Friendship and support at the heart of the Special Olympics

Staff Reporter

The Special Olympics is about more than competition.

“Let me win, but if I cannot win, let me be brave in the attempt.”

The creed spoken by the athletes of the Special Olympics rang out through Cessna Stadium at the opening of the 2012 Summer Games. For the 42nd year, Olympians from all over the state came together to compete in the Games, and perhaps more importantly, support each other.

More than 1,300 athletes competed at this year’s event. Many were there for a repeat appearance. Roger Guthals and Tammy Boele have been competing at the Special Olympics since 1993. Both of them competed in three events, but Guthals said other things are more important than competing.

“Seeing all the old friends you haven’t seen in a while, in a year, that’s my favorite part,” he said.

He feels that friendship and support are what makes the Special Olympics unique. He spent most of the opening ceremony Friday night talking to those sitting near him, hyping them up for the games and making many new friends.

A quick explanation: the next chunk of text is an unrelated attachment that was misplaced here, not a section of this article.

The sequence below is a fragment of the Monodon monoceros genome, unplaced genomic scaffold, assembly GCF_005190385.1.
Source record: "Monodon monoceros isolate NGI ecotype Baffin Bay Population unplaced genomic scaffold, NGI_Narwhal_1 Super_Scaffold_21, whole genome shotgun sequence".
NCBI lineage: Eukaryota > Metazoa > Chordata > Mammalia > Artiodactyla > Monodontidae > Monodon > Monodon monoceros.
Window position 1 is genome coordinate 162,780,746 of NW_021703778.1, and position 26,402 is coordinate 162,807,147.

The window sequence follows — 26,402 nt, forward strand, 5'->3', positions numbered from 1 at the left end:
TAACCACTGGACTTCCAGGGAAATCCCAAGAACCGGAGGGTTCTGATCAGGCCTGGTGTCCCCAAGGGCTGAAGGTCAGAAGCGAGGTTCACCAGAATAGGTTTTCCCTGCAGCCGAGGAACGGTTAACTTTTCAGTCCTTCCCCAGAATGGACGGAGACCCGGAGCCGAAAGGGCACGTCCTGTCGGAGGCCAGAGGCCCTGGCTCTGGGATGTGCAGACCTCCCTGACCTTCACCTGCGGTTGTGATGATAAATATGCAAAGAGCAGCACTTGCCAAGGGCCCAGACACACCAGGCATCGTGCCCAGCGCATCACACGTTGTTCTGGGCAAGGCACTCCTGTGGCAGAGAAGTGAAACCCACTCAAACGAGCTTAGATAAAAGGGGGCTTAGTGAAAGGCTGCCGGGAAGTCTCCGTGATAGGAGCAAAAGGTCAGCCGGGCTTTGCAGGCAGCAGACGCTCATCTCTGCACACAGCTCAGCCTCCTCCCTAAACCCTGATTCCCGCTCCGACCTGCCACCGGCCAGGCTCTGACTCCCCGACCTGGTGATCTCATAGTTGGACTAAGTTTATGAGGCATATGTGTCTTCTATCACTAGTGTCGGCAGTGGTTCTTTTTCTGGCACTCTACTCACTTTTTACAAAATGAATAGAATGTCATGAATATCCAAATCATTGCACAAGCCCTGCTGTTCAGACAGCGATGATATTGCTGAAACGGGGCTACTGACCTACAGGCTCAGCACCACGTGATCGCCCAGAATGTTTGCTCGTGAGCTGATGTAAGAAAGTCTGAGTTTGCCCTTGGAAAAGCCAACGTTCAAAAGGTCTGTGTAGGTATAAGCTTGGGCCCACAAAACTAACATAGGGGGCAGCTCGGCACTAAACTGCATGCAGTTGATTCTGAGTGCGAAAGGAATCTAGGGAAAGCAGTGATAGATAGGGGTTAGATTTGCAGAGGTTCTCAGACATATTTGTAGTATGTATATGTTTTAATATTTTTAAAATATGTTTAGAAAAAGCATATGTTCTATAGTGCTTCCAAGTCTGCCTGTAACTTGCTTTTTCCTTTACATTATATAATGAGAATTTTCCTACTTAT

Friendship was obvious throughout the games. No matter the event or race, the entire crowd encouraged all of the participants throughout the day.

One member of that crowd, Matthew, was cheering for racers in the 100-meter dash. He had just placed fifth in his own race and was eagerly waiting for a friend from another team to start her race. As he waited, he encouraged those around him to also cheer for her. He said hearing all of us would help her go faster. 

After the race was over, Matthew was asked why he was cheering for people not on his own team.  

“I just want to make friends,” he said.

By late afternoon Saturday, many athletes and their supporters were gathering to pack up and leave. One athlete, Rich, was taking advantage of the growing crowds to show off the gold medals he won in his three events, the wheel chair race, the obstacle course and the 100-meter dash. 

When asked, Rich gave a mischievous grin and said that winning medals was his favorite part. He also said he enjoyed seeing all the people and catching up with athletes from years before. This year was his second year competing for his team.

He also said that he was looking forward to the dinner and dance being hosted for the athletes and their supporters after the day’s final events.

That support is what is at the heart of the Special Olympics. Athletes are encouraged to do their best. That best may result in them finishing first, like Rich, or maybe not medaling at all. 

The important part is that they all took the opportunity to try.